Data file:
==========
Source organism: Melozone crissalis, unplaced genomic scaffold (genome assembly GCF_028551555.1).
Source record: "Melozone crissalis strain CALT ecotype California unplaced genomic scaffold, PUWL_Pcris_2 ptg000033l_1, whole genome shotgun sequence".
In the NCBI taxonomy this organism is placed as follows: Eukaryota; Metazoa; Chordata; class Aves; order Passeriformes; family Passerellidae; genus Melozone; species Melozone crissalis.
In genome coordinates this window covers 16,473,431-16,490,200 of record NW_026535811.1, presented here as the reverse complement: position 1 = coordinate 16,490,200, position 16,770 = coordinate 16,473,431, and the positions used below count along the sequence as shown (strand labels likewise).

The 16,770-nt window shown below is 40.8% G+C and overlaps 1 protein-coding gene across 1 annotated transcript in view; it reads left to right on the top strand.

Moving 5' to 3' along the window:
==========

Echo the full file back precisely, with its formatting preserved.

Source organism: Melozone crissalis, unplaced genomic scaffold (genome assembly GCF_028551555.1).
Source record: "Melozone crissalis strain CALT ecotype California unplaced genomic scaffold, PUWL_Pcris_2 ptg000033l_1, whole genome shotgun sequence".
In the NCBI taxonomy this organism is placed as follows: Eukaryota; Metazoa; Chordata; class Aves; order Passeriformes; family Passerellidae; genus Melozone; species Melozone crissalis.
In genome coordinates this window covers 16,473,431-16,490,200 of record NW_026535811.1, presented here as the reverse complement: position 1 = coordinate 16,490,200, position 16,770 = coordinate 16,473,431, and the positions used below count along the sequence as shown (strand labels likewise).

The 16,770-nt window shown below is 40.8% G+C and overlaps 1 protein-coding gene across 1 annotated transcript in view; it reads left to right on the top strand.

Moving 5' to 3' along the window: